Nearly two years on from being rated inadequate, children’s services in Croydon are improving and children are now receiving a better service.

In September 2017 the service was rated ‘Inadequate’ by Ofsted and has since been subject to a series of monitoring visits.

The sixth and final visit took place on July 10-11 and a report was released today (Friday, August 2).

In the report inspector Lousie Hocking said: “The local authority is now making sustained progress under the rigorous drive and direction of the current senior leaders, with some clear indicators of improvement.

“Pace has accelerated, practice for children is becoming consistently better

and staff feel appreciated and supported.”

The latest visit focused on services for children at the ‘front door’ – how the team responds to referrals and assesses risk – as well as services offered to children with disabilities and children who are privately fostered.

Private fostering is when a parent or carer arranges for another adult, who is not a close relative, to foster their child, without the involvement of the council. This means they are not in the care of the local authority.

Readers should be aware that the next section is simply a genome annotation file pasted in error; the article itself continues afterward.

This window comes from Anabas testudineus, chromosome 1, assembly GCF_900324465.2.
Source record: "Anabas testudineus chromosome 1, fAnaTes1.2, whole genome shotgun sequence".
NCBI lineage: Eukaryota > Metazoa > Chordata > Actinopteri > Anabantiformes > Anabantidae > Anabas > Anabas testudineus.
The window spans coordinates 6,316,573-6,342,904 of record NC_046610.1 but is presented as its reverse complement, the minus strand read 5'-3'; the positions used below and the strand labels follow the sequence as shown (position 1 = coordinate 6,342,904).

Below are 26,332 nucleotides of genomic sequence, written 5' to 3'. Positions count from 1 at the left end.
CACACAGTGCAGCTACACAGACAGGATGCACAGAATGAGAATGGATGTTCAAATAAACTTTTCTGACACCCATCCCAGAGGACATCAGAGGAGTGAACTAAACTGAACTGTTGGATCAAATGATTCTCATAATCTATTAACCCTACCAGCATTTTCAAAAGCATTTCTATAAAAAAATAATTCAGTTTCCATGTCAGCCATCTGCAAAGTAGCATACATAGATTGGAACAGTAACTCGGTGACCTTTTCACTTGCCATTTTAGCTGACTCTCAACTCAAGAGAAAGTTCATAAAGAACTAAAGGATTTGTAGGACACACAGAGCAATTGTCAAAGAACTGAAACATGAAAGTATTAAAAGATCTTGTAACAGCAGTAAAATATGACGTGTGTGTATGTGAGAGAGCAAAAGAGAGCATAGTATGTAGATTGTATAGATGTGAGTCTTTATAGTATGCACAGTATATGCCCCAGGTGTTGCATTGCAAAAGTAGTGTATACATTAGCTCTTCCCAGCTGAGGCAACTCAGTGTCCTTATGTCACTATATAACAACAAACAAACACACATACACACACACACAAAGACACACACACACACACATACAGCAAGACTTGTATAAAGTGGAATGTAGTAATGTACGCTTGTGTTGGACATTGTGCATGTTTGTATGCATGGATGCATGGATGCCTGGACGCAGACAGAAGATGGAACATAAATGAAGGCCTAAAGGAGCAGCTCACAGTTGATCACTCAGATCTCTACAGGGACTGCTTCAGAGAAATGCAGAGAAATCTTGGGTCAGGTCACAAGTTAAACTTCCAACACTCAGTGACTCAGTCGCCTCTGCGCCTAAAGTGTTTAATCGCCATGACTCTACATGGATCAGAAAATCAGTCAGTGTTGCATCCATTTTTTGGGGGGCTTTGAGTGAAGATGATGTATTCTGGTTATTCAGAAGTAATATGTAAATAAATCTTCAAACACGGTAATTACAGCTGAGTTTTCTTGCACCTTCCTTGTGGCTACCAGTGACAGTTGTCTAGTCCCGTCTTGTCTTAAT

The inspection found that these children are receiving a poor service.

The report said: “The view of inspectors matches that of a recent local authority review of the service, and a dedicated improvement plan, which includes restructure of the private fostering service, is underway.”

But the report was positive about the other two aspects of the inspection.

It noted “significant improvements” in front door services with children receiving timely and appropriate responses.

It also said the majority of disabled children receive an appropriate social work service.

But there more development is needed to provide a “consistently strong service to all children”.

And staff case-loads have now reduced to a manageable level and staff report feeling valued and supported.

The inspection found that while staff retention has improved there are still issues.

It added: “Senior leaders continue to give very high priority to the recruitment and retention of staff.

“This is reaping some rewards, but remains a challenge. Overall, the vacancy rate is 40%, but this reaches 80% in the assessment teams.”

This was the final monitoring visit of the service and in six months Ofsted is expected to carry out a full inspection.